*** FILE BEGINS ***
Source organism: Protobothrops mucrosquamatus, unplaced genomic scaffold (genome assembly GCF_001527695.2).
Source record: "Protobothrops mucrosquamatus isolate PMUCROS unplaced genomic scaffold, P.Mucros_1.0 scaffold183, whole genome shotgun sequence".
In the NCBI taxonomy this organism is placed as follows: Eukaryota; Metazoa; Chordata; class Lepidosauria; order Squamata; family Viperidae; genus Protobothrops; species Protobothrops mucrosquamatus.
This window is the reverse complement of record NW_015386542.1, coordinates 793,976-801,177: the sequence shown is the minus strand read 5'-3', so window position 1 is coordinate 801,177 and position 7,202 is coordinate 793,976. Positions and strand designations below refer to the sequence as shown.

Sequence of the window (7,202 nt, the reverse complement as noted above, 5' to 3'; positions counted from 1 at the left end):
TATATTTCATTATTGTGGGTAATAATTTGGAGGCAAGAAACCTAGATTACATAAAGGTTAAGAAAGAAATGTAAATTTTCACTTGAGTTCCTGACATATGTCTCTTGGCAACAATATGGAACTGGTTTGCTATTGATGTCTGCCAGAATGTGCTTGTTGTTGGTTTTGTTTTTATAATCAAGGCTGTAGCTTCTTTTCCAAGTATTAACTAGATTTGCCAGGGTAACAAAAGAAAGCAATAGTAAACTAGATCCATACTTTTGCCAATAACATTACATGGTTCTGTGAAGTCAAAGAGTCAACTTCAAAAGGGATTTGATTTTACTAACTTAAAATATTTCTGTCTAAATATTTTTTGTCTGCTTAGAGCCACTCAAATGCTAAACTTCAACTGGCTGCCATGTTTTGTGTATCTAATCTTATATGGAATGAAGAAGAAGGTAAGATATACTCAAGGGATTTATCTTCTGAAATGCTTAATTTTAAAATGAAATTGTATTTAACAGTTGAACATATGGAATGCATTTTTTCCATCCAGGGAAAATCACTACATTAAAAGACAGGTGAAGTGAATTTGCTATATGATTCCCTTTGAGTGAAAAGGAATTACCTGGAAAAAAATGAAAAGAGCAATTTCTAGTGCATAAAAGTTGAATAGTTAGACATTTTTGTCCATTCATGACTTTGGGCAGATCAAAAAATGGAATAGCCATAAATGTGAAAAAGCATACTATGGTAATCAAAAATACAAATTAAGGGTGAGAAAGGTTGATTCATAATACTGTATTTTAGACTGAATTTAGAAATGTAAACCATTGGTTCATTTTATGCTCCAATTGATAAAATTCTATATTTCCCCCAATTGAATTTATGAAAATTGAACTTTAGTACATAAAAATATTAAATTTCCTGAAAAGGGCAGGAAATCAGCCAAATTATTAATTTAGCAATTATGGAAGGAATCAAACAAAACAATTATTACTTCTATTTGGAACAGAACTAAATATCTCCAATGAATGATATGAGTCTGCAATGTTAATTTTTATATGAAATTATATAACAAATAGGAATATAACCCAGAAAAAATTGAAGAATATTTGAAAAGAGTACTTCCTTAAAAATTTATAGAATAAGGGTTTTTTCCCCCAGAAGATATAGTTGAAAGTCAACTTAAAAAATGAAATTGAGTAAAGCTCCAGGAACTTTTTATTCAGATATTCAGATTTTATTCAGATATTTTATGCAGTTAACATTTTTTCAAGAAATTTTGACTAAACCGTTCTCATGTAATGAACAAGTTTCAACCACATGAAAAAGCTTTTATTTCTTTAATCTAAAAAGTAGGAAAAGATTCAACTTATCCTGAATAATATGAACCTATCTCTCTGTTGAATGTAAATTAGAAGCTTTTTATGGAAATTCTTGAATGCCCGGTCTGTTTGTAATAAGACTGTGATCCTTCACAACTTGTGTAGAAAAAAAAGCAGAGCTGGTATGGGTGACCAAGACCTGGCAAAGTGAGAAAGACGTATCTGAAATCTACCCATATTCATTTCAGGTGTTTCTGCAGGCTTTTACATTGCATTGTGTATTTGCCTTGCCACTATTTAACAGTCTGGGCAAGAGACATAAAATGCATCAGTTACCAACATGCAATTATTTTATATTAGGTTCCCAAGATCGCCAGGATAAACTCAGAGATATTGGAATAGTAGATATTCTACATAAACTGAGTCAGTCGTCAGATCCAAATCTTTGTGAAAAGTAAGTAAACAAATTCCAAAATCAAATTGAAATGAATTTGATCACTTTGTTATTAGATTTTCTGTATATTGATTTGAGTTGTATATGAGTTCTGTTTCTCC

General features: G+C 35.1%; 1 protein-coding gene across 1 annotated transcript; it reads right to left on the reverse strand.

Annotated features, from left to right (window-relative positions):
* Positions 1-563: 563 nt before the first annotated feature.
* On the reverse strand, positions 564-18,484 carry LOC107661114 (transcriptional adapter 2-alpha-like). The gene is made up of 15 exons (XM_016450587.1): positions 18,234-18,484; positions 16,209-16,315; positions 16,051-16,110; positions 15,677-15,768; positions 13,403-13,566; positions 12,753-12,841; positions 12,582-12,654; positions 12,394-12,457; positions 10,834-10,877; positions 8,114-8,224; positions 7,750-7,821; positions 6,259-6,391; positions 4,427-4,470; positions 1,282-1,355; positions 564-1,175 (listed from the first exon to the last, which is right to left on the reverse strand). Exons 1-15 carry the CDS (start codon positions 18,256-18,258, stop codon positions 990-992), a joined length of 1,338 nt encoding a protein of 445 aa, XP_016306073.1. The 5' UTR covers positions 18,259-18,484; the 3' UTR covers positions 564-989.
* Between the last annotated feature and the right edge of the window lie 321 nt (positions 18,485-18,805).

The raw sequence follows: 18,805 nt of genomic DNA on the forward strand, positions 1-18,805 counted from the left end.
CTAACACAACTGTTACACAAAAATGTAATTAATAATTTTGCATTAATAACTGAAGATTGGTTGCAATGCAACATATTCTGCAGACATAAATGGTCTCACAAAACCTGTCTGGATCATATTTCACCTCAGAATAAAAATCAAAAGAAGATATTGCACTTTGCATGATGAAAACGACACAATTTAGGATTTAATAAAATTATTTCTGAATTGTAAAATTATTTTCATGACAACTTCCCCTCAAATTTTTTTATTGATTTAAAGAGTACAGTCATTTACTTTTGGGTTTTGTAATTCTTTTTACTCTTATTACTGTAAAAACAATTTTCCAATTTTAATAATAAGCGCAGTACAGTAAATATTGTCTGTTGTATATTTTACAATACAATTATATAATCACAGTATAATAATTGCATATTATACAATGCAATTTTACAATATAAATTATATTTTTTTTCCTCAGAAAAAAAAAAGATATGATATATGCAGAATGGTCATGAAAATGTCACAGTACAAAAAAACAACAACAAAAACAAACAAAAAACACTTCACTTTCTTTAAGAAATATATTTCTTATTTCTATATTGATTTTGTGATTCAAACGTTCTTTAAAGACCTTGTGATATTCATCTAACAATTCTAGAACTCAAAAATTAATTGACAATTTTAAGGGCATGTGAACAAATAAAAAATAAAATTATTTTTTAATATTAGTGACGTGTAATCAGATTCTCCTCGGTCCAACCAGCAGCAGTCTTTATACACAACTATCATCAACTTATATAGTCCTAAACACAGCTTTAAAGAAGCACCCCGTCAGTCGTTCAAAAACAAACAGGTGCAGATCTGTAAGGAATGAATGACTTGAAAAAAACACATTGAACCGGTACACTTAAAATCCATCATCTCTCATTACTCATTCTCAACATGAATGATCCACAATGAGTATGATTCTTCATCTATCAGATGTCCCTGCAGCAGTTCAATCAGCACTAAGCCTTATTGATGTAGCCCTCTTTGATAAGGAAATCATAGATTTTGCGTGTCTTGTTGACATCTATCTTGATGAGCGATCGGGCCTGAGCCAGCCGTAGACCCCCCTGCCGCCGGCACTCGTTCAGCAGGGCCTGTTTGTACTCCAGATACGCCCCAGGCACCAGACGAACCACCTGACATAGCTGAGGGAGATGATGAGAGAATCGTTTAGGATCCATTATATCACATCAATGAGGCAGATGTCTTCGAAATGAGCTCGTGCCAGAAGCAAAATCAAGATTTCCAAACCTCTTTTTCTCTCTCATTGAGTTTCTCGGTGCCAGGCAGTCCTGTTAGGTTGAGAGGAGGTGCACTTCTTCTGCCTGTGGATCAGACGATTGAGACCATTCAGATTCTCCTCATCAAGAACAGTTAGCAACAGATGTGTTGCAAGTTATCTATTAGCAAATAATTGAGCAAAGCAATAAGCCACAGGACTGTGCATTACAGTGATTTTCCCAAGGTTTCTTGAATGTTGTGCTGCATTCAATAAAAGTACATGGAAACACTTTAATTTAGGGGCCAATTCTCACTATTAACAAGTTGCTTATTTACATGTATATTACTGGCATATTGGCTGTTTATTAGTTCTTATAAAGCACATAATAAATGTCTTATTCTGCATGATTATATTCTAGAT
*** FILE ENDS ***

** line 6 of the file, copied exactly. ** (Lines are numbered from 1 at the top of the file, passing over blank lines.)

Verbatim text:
TATATTTCATTATTGTGGGTAATAATTTGGAGGCAAGAAACCTAGATTACATAAAGGTTAAGAAAGAAATGTAAATTTTCACTTGAGTTCCTGACATATGTCTCTTGGCAACAATATGGAACTGGTTTGCTATTGATGTCTGCCAGAATGTGCTTGTTGTTGGTTTTGTTTTTATAATCAAGGCTGTAGCTTCTTTTCCAAGTATTAACTAGATTTGCCAGGGTAACAAAAGAAAGCAATAGTAAACTAGATCCATACTTTTGCCAATAACATTACATGGTTCTGTGAAGTCAAAGAGTCAACTTCAAAAGGGATTTGATTTTACTAACTTAAAATATTTCTGTCTAAATATTTTTTGTCTGCTTAGAGCCACTCAAATGCTAAACTTCAACTGGCTGCCATGTTTTGTGTATCTAATCTTATATGGAATGAAGAAGAAGGTAAGATATACTCAAGGGATTTATCTTCTGAAATGCTTAATTTTAAAATGAAATTGTATTTAACAGTTGAACATATGGAATGCATTTTTTCCATCCAGGGAAAATCACTACATTAAAAGACAGGTGAAGTGAATTTGCTATATGATTCCCTTTGAGTGAAAAGGAATTACCTGGAAAAAAATGAAAAGAGCAATTTCTAGTGCATAAAAGTTGAATAGTTAGACATTTTTGTCCATTCATGACTTTGGGCAGATCAAAAAATGGAATAGCCATAAATGTGAAAAAGCATACTATGGTAATCAAAAATACAAATTAAGGGTGAGAAAGGTTGATTCATAATACTGTATTTTAGACTGAATTTAGAAATGTAAACCATTGGTTCATTTTATGCTCCAATTGATAAAATTCTATATTTCCCCCAATTGAATTTATGAAAATTGAACTTTAGTACATAAAAATATTAAATTTCCTGAAAAGGGCAGGAAATCAGCCAAATTATTAATTTAGCAATTATGGAAGGAATCAAACAAAACAATTATTACTTCTATTTGGAACAGAACTAAATATCTCCAATGAATGATATGAGTCTGCAATGTTAATTTTTATATGAAATTATATAACAAATAGGAATATAACCCAGAAAAAATTGAAGAATATTTGAAAAGAGTACTTCCTTAAAAATTTATAGAATAAGGGTTTTTTCCCCCAGAAGATATAGTTGAAAGTCAACTTAAAAAATGAAATTGAGTAAAGCTCCAGGAACTTTTTATTCAGATATTCAGATTTTATTCAGATATTTTATGCAGTTAACATTTTTTCAAGAAATTTTGACTAAACCGTTCTCATGTAATGAACAAGTTTCAACCACATGAAAAAGCTTTTATTTCTTTAATCTAAAAAGTAGGAAAAGATTCAACTTATCCTGAATAATATGAACCTATCTCTCTGTTGAATGTAAATTAGAAGCTTTTTATGGAAATTCTTGAATGCCCGGTCTGTTTGTAATAAGACTGTGATCCTTCACAACTTGTGTAGAAAAAAAAGCAGAGCTGGTATGGGTGACCAAGACCTGGCAAAGTGAGAAAGACGTATCTGAAATCTACCCATATTCATTTCAGGTGTTTCTGCAGGCTTTTACATTGCATTGTGTATTTGCCTTGCCACTATTTAACAGTCTGGGCAAGAGACATAAAATGCATCAGTTACCAACATGCAATTATTTTATATTAGGTTCCCAAGATCGCCAGGATAAACTCAGAGATATTGGAATAGTAGATATTCTACATAAACTGAGTCAGTCGTCAGATCCAAATCTTTGTGAAAAGTAAGTAAACAAATTCCAAAATCAAATTGAAATGAATTTGATCACTTTGTTATTAGATTTTCTGTATATTGATTTGAGTTGTATATGAGTTCTGTTTCTCC